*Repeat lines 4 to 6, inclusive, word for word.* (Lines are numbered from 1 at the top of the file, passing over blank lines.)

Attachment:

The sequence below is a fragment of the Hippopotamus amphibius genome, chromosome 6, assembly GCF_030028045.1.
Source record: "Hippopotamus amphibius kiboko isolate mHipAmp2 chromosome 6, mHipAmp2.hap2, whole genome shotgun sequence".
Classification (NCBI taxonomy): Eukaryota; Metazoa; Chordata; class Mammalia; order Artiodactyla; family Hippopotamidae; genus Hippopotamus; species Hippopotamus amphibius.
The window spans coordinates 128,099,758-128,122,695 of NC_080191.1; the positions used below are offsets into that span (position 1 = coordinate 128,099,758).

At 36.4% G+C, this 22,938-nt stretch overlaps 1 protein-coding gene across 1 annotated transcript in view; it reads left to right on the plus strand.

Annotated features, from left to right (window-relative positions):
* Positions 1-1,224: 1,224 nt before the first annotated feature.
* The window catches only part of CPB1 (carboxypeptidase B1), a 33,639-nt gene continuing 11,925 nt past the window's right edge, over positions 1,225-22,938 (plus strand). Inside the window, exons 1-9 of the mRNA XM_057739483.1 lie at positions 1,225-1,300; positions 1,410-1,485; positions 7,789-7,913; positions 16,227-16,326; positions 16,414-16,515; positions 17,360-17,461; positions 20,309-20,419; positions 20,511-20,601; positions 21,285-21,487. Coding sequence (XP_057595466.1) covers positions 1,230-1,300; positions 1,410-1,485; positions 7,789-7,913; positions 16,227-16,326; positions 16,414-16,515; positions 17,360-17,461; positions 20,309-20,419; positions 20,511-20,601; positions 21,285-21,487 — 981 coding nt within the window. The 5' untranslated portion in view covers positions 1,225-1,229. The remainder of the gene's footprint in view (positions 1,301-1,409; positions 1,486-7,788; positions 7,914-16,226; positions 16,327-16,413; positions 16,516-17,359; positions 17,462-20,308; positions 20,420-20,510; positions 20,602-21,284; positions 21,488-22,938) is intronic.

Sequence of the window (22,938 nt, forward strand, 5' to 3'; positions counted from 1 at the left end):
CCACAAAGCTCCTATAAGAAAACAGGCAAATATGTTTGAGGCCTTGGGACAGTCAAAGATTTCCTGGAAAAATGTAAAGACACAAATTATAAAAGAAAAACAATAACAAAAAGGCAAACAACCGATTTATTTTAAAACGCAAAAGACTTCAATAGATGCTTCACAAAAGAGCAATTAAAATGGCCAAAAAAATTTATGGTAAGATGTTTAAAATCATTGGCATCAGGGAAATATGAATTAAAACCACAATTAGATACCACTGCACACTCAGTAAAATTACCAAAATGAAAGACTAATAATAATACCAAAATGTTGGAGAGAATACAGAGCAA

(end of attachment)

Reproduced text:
The window spans coordinates 128,099,758-128,122,695 of NC_080191.1; the positions used below are offsets into that span (position 1 = coordinate 128,099,758).

At 36.4% G+C, this 22,938-nt stretch overlaps 1 protein-coding gene across 1 annotated transcript in view; it reads left to right on the plus strand.

Annotated features, from left to right (window-relative positions):